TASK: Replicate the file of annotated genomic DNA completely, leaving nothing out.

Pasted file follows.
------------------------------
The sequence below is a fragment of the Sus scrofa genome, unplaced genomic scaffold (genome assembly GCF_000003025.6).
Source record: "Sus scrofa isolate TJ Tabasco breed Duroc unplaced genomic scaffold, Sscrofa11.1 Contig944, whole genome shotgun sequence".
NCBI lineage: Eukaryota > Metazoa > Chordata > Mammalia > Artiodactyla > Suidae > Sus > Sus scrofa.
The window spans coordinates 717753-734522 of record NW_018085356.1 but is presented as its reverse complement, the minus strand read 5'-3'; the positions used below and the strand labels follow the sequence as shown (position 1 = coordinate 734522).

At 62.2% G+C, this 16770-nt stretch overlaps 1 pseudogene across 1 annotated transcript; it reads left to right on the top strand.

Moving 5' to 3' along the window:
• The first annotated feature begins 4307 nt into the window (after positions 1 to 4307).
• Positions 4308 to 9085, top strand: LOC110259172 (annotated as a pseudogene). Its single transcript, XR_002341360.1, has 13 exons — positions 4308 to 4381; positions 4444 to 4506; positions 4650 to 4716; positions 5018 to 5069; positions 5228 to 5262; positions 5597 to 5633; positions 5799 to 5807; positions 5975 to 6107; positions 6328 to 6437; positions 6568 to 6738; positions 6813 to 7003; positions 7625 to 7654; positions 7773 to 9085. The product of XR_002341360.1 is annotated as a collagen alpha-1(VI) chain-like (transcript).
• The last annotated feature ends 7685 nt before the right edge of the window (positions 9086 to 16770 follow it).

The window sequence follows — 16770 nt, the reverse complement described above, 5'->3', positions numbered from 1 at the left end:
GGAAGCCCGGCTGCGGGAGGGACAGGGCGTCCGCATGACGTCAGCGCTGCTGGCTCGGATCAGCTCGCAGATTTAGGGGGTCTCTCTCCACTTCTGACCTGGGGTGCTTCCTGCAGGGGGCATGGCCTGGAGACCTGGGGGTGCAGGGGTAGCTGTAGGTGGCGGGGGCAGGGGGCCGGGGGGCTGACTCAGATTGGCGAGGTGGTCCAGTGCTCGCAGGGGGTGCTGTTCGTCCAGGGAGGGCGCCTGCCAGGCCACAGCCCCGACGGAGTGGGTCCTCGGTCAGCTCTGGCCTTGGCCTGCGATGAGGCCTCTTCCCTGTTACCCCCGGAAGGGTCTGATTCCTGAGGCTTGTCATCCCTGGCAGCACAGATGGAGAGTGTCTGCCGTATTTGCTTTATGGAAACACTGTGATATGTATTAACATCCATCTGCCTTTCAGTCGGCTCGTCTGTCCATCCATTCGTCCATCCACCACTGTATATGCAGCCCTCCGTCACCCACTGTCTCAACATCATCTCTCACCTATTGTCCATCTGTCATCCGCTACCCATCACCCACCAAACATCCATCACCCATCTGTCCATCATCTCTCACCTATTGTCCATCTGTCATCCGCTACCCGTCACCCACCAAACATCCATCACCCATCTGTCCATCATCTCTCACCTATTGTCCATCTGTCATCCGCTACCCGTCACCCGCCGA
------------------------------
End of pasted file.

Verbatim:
The sequence below is a fragment of the Sus scrofa genome, unplaced genomic scaffold (genome assembly GCF_000003025.6).
Source record: "Sus scrofa isolate TJ Tabasco breed Duroc unplaced genomic scaffold, Sscrofa11.1 Contig944, whole genome shotgun sequence".
NCBI lineage: Eukaryota > Metazoa > Chordata > Mammalia > Artiodactyla > Suidae > Sus > Sus scrofa.
The window spans coordinates 717753-734522 of record NW_018085356.1 but is presented as its reverse complement, the minus strand read 5'-3'; the positions used below and the strand labels follow the sequence as shown (position 1 = coordinate 734522).

At 62.2% G+C, this 16770-nt stretch overlaps 1 pseudogene across 1 annotated transcript; it reads left to right on the top strand.

Moving 5' to 3' along the window:
• The first annotated feature begins 4307 nt into the window (after positions 1 to 4307).
• Positions 4308 to 9085, top strand: LOC110259172 (annotated as a pseudogene). Its single transcript, XR_002341360.1, has 13 exons — positions 4308 to 4381; positions 4444 to 4506; positions 4650 to 4716; positions 5018 to 5069; positions 5228 to 5262; positions 5597 to 5633; positions 5799 to 5807; positions 5975 to 6107; positions 6328 to 6437; positions 6568 to 6738; positions 6813 to 7003; positions 7625 to 7654; positions 7773 to 9085. The product of XR_002341360.1 is annotated as a collagen alpha-1(VI) chain-like (transcript).
• The last annotated feature ends 7685 nt before the right edge of the window (positions 9086 to 16770 follow it).

The window sequence follows — 16770 nt, the reverse complement described above, 5'->3', positions numbered from 1 at the left end:
GGAAGCCCGGCTGCGGGAGGGACAGGGCGTCCGCATGACGTCAGCGCTGCTGGCTCGGATCAGCTCGCAGATTTAGGGGGTCTCTCTCCACTTCTGACCTGGGGTGCTTCCTGCAGGGGGCATGGCCTGGAGACCTGGGGGTGCAGGGGTAGCTGTAGGTGGCGGGGGCAGGGGGCCGGGGGGCTGACTCAGATTGGCGAGGTGGTCCAGTGCTCGCAGGGGGTGCTGTTCGTCCAGGGAGGGCGCCTGCCAGGCCACAGCCCCGACGGAGTGGGTCCTCGGTCAGCTCTGGCCTTGGCCTGCGATGAGGCCTCTTCCCTGTTACCCCCGGAAGGGTCTGATTCCTGAGGCTTGTCATCCCTGGCAGCACAGATGGAGAGTGTCTGCCGTATTTGCTTTATGGAAACACTGTGATATGTATTAACATCCATCTGCCTTTCAGTCGGCTCGTCTGTCCATCCATTCGTCCATCCACCACTGTATATGCAGCCCTCCGTCACCCACTGTCTCAACATCATCTCTCACCTATTGTCCATCTGTCATCCGCTACCCATCACCCACCAAACATCCATCACCCATCTGTCCATCATCTCTCACCTATTGTCCATCTGTCATCCGCTACCCGTCACCCACCAAACATCCATCACCCATCTGTCCATCATCTCTCACCTATTGTCCATCTGTCATCCGCTACCCGTCACCCGCCGA